Take a glimpse at what some of the esteemed rhetoric, composition, and technical communication alumni from Illinois State University are doing now. Please contact Julie Jung if you would like to update the profile information included here or if you are a rhetoric, composition, and/or technical communication alum from ISU who would like to submit your profile for inclusion.
Godwin Agboka (Ph.D. 2010), Assistant Professor of Professional and Technical Communication at University of Houston-Downtown
Dr. Godwin Agboka’s research interests include social justice and human rights perspectives in technical communication, the rhetorics of science and medicine, intercultural technical communication, and research methodologies. He has published in all of these areas in journals such as Technical Communication Quarterly, Journal of Technical Writing and Communication, and Connexions – International Professional Communication Journal. Dr. Agboka teaches courses in business and technical communication, medical writing, science writing, and editing at both the undergraduate and graduate levels. He is also a journalist by profession.
Shelley DeBlasis (Ph.D. 2011), Associate Professor of English and Director of Developmental Education and Tutoring Services at New Mexico State University Carlsbad
Dr. Shelley DeBlasis currently teaches courses in narrative theory, film studies, rhetoric and composition, basic writing, business writing, and women’s literature. For the Spring 2016 semester, she is teaching two English special topics courses for undergraduates: “Understanding Disney through Storytelling” and an interdisciplinary and team-taught course titled “Fine Arts, Creation, and Publication” that will lead students through the process of creating and publishing a fine arts magazine. Dr. DeBlasis’s current research projects focus on affect and persistence behaviors such as “grit” in basic writers and the effectiveness of the Accelerated Learning Program model in rural community colleges. The Board of Regents at New Mexico State University bestowed Dr. DeBlasis with the “Above and Beyond Award” in December 2013 for her work in Developmental Education. She will serve as her campus’s Assessment Chair beginning in August 2016.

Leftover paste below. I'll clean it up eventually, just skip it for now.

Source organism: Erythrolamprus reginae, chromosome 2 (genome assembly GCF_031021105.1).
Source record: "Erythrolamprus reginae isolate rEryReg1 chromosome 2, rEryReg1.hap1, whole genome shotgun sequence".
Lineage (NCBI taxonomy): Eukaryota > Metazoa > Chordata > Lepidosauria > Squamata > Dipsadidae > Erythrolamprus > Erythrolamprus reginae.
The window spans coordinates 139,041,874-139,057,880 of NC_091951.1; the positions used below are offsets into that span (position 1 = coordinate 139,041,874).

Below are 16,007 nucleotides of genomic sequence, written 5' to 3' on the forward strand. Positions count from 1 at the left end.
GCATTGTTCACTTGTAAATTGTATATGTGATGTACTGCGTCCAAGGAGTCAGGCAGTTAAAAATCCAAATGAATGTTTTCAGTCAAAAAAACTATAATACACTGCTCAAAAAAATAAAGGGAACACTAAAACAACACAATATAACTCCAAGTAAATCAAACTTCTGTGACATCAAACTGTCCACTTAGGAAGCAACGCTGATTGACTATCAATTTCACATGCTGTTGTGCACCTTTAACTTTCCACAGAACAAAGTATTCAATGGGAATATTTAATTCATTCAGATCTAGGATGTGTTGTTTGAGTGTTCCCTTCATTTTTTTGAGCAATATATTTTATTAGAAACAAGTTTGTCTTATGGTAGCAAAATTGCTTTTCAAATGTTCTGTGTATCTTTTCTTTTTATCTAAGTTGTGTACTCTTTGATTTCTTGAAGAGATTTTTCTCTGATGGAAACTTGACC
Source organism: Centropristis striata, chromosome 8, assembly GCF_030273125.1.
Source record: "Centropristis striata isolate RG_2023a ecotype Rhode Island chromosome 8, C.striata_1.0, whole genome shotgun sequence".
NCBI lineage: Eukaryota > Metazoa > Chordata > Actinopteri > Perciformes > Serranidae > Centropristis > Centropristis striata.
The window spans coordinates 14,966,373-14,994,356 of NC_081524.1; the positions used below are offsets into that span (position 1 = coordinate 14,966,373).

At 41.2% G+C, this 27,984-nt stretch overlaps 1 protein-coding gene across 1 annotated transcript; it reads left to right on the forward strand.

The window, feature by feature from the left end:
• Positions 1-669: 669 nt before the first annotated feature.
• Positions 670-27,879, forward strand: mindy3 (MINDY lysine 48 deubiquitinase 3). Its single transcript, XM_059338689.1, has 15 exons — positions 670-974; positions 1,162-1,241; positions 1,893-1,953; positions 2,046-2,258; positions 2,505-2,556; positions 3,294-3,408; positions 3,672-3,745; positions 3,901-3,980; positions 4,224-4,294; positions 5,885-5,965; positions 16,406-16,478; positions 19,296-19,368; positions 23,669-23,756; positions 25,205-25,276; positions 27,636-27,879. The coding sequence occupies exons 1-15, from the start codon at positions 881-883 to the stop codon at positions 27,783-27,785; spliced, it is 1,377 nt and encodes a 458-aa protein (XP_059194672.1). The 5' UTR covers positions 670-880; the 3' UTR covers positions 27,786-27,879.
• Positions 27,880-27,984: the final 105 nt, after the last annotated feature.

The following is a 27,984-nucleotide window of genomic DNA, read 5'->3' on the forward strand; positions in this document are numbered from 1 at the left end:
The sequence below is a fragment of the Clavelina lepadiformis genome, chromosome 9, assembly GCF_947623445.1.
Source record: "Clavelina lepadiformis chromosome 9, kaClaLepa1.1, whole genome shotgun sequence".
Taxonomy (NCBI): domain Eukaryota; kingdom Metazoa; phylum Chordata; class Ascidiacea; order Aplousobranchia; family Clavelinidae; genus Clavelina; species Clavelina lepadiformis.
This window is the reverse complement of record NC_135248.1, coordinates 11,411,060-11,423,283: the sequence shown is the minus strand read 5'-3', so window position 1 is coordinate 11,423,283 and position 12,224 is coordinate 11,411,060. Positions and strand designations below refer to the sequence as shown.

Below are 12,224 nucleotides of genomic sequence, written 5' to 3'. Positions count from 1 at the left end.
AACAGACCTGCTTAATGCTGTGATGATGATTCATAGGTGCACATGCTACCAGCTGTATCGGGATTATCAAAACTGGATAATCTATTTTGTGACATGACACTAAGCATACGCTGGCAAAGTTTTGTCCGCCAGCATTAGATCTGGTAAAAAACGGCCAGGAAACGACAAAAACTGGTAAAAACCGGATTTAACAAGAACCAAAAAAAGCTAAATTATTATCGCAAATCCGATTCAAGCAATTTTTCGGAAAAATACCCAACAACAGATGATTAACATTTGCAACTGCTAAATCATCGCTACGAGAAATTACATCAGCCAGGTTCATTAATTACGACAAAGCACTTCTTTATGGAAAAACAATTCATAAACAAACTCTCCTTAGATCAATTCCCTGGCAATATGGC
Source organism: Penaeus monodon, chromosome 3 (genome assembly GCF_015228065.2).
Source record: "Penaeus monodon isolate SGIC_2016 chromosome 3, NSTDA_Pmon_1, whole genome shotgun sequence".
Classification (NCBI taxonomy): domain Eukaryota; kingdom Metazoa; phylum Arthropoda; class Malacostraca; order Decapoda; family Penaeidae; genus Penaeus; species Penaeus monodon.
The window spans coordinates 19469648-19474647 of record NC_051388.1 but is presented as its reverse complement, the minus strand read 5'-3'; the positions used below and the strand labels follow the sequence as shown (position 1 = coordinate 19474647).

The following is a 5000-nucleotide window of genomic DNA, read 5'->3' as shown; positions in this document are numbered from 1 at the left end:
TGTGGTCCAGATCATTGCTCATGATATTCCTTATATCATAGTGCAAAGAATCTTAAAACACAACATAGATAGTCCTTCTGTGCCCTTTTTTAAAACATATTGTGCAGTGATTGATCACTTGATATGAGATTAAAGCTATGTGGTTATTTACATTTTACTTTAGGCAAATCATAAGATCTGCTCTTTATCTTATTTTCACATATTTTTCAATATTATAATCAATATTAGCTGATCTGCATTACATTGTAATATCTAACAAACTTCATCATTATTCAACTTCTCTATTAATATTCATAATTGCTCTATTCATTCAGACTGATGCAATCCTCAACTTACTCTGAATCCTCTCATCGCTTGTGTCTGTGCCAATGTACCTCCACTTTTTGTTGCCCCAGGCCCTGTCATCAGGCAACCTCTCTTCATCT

Erin A. Frost (Ph.D. 2013), Assistant Professor of Technical and Professional Communication at East Carolina University
Dr. Erin A. Frost currently teaches courses in business communication, technical communication, and feminist methods and theory at both the undergraduate and graduate levels. Her research interests include feminist approaches to technical communication, health and medical rhetorics, digital media, and rhetorics of risk. Some of her recent publications include “Apparent feminisms as a new theoretical approach to intervention in technical communication and rhetoric” in the Journal of Business and Technical Communication (2016), “Food fights: Cookbook rhetorics, monolithic constructions of womanhood, and field narratives in technical communication” with fellow ISU alum Marie E. Moeller in Technical Communication Quarterly (2016), “Authorial Ethos as Location: How Technical Manuals Embody Authorial Ethos without Authors,” a chapter co-authored with fellow ISU alum Dr. Kellie Sharp-Hoskins (Authorship Contested, Routledge 2015), and a special issue of Communication Design Quarterly on health and medical rhetoric co-edited with Dr. Lisa Meloncon (2015).
Teresa Grettano (Ph.D. 2013), Assistant Professor of English and Director of First-Year Writing at The University of Scranton
Dr. Teresa Grettano currently teaches Rhetoric & Social Media, first-year writing, and Making Meaning of 9/11. Her research interests include 21st-century literacies, especially information and rhetorical literacy; pedagogy and curriculum; and post-9/11 discourse. Some of her work can be found in edited collections and Composition Studies. She collaborates frequently with librarian Donna Witek (nee Mazziotti), and their work has been published in Reference Service Review and edited collections. Their article “Teaching Metaliteracy: A New Paradigm in Action,” was recognized as an Outstanding Paper in the 2015 Emerald Literati Network Awards for Excellence and as one of the LIRT Top 20 2014 Library Instruction and Information Literacy articles by the Library Instruction Round Table of the American Library Association. The article is available open access.
Kyle Jensen (Ph.D. 2009), Associate Professor of English at the University of North Texas